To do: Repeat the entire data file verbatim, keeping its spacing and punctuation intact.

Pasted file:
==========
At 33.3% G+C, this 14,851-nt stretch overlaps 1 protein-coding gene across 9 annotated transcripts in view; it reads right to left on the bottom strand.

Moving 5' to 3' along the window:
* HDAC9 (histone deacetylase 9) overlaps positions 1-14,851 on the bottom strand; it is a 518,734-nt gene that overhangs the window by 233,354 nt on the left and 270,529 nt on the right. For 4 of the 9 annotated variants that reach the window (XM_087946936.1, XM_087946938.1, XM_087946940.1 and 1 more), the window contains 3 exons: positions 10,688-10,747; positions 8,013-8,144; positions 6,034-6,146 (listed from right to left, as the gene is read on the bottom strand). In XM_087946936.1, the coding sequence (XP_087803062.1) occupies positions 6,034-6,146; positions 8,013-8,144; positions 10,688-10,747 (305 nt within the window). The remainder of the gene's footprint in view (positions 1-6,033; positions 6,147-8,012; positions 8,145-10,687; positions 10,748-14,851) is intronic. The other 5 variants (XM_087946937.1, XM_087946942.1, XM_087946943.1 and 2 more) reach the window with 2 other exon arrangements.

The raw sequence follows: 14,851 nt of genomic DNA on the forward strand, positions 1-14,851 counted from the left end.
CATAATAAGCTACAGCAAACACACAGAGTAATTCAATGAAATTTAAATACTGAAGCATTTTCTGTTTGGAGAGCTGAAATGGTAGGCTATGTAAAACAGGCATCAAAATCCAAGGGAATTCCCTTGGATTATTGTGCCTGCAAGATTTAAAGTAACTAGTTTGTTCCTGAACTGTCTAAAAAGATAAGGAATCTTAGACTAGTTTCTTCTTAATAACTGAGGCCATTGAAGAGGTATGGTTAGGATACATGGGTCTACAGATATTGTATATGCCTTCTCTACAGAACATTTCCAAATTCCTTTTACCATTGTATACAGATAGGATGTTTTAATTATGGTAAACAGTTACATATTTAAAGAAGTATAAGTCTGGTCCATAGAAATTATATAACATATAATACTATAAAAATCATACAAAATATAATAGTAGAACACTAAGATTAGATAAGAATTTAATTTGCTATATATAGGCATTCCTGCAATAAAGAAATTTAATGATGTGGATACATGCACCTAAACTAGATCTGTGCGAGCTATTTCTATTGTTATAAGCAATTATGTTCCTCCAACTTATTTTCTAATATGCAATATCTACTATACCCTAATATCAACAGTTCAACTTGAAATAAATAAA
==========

At 33.3% G+C, this 14,851-nt stretch overlaps 1 protein-coding gene across 9 annotated transcripts in view; it reads right to left on the bottom strand.

Moving 5' to 3' along the window:
* HDAC9 (histone deacetylase 9) overlaps positions 1-14,851 on the bottom strand; it is a 518,734-nt gene that overhangs the window by 233,354 nt on the left and 270,529 nt on the right. For 4 of the 9 annotated variants that reach the window (XM_087946936.1, XM_087946938.1, XM_087946940.1 and 1 more), the window contains 3 exons: positions 10,688-10,747; positions 8,013-8,144; positions 6,034-6,146 (listed from right to left, as the gene is read on the bottom strand). In XM_087946936.1, the coding sequence (XP_087803062.1) occupies positions 6,034-6,146; positions 8,013-8,144; positions 10,688-10,747 (305 nt within the window). The remainder of the gene's footprint in view (positions 1-6,033; positions 6,147-8,012; positions 8,145-10,687; positions 10,748-14,851) is intronic. The other 5 variants (XM_087946937.1, XM_087946942.1, XM_087946943.1 and 2 more) reach the window with 2 other exon arrangements.

The raw sequence follows: 14,851 nt of genomic DNA on the forward strand, positions 1-14,851 counted from the left end.
CATAATAAGCTACAGCAAACACACAGAGTAATTCAATGAAATTTAAATACTGAAGCATTTTCTGTTTGGAGAGCTGAAATGGTAGGCTATGTAAAACAGGCATCAAAATCCAAGGGAATTCCCTTGGATTATTGTGCCTGCAAGATTTAAAGTAACTAGTTTGTTCCTGAACTGTCTAAAAAGATAAGGAATCTTAGACTAGTTTCTTCTTAATAACTGAGGCCATTGAAGAGGTATGGTTAGGATACATGGGTCTACAGATATTGTATATGCCTTCTCTACAGAACATTTCCAAATTCCTTTTACCATTGTATACAGATAGGATGTTTTAATTATGGTAAACAGTTACATATTTAAAGAAGTATAAGTCTGGTCCATAGAAATTATATAACATATAATACTATAAAAATCATACAAAATATAATAGTAGAACACTAAGATTAGATAAGAATTTAATTTGCTATATATAGGCATTCCTGCAATAAAGAAATTTAATGATGTGGATACATGCACCTAAACTAGATCTGTGCGAGCTATTTCTATTGTTATAAGCAATTATGTTCCTCCAACTTATTTTCTAATATGCAATATCTACTATACCCTAATATCAACAGTTCAACTTGAAATAAATAAA